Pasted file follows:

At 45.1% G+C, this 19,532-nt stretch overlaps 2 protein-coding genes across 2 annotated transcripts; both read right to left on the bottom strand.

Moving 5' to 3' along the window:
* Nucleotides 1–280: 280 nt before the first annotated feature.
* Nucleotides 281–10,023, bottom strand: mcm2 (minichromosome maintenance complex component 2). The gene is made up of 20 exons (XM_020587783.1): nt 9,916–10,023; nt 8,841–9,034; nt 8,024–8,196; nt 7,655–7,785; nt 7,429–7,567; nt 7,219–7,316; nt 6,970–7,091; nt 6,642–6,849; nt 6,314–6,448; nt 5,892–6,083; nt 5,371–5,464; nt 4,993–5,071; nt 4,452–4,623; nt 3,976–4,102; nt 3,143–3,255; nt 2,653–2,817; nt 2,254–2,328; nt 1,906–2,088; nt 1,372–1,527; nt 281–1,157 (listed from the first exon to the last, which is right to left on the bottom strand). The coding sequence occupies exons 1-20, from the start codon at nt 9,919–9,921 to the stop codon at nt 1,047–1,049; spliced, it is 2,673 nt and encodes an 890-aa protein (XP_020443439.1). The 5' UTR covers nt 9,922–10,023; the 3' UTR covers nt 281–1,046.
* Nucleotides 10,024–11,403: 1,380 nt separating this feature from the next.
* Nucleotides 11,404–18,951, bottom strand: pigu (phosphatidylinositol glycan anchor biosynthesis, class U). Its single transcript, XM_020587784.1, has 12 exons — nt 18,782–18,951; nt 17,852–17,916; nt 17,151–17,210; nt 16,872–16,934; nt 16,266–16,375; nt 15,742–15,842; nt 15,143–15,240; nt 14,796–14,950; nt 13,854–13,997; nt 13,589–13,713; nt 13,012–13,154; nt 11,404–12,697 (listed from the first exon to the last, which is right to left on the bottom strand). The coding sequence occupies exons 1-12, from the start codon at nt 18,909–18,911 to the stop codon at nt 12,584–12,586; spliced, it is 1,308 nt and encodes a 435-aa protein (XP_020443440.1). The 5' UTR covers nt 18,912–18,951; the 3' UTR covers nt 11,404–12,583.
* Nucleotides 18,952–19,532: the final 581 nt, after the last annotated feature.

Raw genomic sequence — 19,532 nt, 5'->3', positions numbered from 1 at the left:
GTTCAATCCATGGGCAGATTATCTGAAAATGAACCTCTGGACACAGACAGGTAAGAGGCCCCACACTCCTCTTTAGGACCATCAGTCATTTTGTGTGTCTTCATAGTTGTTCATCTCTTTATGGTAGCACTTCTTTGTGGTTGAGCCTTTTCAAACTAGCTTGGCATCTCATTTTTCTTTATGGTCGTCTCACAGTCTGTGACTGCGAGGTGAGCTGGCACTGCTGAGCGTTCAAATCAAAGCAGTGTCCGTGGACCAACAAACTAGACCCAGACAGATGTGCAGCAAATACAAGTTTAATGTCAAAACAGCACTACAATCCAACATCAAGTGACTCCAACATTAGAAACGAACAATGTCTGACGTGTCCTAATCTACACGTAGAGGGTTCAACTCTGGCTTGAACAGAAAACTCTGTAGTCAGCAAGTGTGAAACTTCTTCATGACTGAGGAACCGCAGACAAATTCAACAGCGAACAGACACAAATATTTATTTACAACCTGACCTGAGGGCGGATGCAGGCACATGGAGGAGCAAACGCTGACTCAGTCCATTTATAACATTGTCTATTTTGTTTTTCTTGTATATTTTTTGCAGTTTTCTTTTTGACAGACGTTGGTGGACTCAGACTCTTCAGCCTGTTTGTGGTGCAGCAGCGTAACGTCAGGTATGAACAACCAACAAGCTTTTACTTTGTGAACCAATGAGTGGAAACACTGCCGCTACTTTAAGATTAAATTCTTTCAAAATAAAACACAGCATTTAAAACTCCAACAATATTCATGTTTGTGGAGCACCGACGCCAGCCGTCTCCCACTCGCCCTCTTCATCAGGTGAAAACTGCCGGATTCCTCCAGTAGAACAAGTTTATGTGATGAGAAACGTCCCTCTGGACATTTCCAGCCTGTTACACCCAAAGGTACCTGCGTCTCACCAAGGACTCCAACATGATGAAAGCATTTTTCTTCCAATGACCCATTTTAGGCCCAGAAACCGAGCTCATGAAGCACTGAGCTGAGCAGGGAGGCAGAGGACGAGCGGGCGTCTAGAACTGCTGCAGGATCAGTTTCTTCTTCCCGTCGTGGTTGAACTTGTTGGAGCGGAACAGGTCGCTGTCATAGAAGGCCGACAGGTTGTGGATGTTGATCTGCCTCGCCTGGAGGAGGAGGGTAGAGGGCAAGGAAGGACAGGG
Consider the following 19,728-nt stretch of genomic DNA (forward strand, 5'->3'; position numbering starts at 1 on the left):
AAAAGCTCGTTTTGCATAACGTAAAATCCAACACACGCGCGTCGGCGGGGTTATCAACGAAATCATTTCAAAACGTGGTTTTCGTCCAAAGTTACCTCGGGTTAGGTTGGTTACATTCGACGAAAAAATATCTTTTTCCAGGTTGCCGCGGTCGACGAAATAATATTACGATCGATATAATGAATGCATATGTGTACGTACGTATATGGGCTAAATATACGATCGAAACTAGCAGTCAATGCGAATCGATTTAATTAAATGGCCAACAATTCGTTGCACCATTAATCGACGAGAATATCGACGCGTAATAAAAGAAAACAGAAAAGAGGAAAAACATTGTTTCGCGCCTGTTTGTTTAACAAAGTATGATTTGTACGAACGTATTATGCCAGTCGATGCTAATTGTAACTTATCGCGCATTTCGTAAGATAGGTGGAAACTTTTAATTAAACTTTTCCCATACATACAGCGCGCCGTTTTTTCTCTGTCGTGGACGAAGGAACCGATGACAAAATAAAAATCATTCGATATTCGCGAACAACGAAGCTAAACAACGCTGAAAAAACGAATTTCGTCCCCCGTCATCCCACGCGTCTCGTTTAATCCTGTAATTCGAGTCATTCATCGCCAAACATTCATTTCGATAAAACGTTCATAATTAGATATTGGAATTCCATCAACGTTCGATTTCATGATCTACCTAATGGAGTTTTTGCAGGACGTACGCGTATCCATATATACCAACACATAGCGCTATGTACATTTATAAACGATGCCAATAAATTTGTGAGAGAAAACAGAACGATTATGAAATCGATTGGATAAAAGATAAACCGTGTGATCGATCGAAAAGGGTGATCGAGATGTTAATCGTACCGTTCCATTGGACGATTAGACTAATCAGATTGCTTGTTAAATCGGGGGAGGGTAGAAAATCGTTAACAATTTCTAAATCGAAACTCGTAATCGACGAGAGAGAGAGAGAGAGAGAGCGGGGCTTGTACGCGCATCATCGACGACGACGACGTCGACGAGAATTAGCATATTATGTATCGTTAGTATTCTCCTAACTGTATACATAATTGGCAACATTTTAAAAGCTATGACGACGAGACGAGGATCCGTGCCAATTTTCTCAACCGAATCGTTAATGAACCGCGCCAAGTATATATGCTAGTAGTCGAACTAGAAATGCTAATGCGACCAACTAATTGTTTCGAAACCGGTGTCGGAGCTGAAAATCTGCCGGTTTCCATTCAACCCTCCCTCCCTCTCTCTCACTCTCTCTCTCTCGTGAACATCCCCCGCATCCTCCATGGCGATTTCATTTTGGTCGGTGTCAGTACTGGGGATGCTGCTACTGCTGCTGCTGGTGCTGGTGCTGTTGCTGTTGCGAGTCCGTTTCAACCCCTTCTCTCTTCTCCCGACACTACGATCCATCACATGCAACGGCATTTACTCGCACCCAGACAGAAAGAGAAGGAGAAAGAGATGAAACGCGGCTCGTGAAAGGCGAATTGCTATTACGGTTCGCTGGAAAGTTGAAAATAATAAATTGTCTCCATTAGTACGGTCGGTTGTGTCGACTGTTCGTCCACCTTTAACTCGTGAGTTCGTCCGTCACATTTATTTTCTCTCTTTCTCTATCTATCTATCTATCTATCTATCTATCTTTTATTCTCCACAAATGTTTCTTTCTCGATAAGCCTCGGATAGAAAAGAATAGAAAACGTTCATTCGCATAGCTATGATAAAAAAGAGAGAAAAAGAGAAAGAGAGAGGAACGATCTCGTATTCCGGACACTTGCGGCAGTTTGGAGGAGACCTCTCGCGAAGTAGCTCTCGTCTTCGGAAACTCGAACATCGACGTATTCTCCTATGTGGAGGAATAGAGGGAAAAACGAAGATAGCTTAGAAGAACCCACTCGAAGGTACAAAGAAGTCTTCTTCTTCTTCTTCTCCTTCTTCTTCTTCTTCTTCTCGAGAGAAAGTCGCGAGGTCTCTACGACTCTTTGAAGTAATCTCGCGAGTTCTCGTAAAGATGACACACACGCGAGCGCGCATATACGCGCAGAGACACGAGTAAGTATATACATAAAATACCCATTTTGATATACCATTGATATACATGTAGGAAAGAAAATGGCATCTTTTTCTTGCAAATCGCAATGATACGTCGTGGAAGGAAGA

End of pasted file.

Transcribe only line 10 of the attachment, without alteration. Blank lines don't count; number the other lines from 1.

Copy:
Consider the following 19,728-nt stretch of genomic DNA (forward strand, 5'->3'; position numbering starts at 1 on the left):